Project CHIP, the smart home standard on which Amazon, Apple and Google, among others, are working together, will now be known as Matter. The first smart home products that will use this IP-based protocol should appear by the end of 2021.
Next the name change to Matter changes the group responsible for the standard also by name. This group was called The Zigbee Alliance and since Wednesday has been known as the Connectivity Standards Alliance, or CSA for short. The alliance says it will change names “to better align ourselves with our role in shaping the future of IoT.”
Matter development started in 2019, when Amazon, Apple, Comcast, Google, SmartThings and The Zigbee Alliance came together to develop a universal standard. Now 180 organizations and more than 1,700 individuals are participating to develop the standard, such as IKEA, NXP and Signify. The standard for Wednesday was called Project CHIP, short for Project Connected Home over IP.
Matter is to become a ‘unified, IP-based connectivity protocol’ that will allow smart home devices from different brands to work together. The standard will not use royalties, will be open source and will work with existing technologies, such as Ethernet, Wi-Fi 802.11, Thread version 802.15.4 and Bluetooth Low Energy. Matter products must be able to work with voice assistants and smart home services such as Alexa, Apple HomeKit, Google Assistant and SmartThings.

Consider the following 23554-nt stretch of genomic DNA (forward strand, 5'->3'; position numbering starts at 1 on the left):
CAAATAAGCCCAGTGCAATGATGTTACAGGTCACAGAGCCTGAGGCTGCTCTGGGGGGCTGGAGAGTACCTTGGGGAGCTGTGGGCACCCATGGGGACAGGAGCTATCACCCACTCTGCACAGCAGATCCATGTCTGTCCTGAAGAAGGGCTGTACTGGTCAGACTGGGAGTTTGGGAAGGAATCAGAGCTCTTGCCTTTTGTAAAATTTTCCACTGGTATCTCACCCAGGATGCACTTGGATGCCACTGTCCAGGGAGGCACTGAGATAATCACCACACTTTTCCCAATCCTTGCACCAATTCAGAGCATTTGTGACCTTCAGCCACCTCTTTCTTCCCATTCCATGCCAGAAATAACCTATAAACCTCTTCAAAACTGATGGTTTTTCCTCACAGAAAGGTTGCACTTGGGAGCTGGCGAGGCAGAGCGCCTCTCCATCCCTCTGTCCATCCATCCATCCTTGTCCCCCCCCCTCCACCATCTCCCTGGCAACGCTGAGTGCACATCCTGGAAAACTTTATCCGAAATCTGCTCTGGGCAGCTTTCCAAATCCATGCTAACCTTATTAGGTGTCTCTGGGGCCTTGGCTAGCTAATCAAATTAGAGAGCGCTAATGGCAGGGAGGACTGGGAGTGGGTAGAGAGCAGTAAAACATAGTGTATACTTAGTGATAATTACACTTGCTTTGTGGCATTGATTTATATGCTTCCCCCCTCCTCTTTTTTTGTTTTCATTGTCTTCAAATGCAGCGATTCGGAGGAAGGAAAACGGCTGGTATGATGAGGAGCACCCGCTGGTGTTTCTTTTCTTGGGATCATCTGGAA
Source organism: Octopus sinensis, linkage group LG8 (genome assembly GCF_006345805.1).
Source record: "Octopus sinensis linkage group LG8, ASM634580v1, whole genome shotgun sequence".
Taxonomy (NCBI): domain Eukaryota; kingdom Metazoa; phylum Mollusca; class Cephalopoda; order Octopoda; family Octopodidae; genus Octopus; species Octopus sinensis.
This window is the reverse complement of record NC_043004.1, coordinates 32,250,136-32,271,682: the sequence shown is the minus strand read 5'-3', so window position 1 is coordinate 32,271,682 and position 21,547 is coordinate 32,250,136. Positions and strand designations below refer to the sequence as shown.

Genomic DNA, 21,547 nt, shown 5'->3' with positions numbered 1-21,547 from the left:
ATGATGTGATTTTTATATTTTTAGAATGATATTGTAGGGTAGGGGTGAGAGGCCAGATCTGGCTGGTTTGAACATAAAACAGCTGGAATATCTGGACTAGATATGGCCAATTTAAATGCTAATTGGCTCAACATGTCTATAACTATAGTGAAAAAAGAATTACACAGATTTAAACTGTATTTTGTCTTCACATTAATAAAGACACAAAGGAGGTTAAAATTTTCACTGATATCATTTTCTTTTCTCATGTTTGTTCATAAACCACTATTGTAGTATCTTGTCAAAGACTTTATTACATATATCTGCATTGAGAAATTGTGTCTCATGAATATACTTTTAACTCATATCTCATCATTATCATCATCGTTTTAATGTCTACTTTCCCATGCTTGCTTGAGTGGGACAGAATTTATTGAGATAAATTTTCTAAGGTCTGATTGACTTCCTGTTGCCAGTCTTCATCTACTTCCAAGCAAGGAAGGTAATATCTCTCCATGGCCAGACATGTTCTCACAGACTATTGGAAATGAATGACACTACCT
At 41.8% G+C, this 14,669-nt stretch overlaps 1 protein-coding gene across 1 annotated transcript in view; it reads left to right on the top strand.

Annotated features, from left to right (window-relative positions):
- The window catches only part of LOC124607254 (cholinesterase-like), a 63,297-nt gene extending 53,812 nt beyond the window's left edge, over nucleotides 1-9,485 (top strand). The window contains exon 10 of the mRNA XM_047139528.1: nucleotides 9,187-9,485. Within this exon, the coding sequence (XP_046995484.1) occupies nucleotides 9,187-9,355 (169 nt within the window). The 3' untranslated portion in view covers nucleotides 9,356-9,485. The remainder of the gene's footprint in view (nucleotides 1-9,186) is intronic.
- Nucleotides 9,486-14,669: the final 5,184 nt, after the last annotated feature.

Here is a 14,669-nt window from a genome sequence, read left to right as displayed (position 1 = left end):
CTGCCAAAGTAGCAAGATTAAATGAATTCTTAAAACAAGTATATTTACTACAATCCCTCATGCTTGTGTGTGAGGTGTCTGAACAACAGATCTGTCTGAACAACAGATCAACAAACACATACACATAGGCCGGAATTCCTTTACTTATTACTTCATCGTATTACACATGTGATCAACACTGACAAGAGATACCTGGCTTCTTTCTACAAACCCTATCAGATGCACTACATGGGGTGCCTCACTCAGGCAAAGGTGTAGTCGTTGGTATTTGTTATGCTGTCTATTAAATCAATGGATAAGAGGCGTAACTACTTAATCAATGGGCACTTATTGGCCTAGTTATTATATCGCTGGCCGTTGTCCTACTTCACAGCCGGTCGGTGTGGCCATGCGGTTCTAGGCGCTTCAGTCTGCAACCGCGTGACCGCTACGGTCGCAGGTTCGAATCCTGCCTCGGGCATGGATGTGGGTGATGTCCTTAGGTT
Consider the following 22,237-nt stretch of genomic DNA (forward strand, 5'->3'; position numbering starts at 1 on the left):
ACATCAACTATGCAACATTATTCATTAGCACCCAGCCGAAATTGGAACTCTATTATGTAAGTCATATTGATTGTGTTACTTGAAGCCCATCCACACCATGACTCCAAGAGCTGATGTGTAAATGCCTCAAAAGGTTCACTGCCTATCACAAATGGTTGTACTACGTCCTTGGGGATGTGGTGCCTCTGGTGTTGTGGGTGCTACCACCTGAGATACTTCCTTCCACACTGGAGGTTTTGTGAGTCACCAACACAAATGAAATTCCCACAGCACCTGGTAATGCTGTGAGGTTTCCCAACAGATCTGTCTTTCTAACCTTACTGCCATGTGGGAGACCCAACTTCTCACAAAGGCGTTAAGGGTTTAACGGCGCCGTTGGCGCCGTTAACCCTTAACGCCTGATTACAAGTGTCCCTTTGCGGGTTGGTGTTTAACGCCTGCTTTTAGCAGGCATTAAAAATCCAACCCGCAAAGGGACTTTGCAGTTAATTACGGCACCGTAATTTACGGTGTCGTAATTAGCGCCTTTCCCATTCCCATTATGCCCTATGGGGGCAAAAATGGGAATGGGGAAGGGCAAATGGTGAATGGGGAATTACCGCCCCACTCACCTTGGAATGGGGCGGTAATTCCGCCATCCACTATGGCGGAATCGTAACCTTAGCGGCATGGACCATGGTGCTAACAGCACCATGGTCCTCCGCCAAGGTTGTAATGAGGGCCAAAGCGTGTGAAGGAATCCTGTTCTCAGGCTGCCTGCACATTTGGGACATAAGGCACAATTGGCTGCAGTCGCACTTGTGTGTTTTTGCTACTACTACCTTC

At the beginning of May, the feature-complete base specification approved by the Matter working group, which according to CSA means manufacturers can now test the implementation. The first products must be certified by the end of 2021. CSA expects to be able to certify all kinds of products by the end of this year, such as lamps, sockets, thermostats, door locks, TVs and security devices.
According to CSA, the protocol not only means that consumers know that the devices work together, but also that developers do not have to spend time developing their own protocols. In addition, the standard should ensure that consumers return smart home products to stores less often, because the devices do not work together with other smart home devices. Matter must also have advantages for retailers.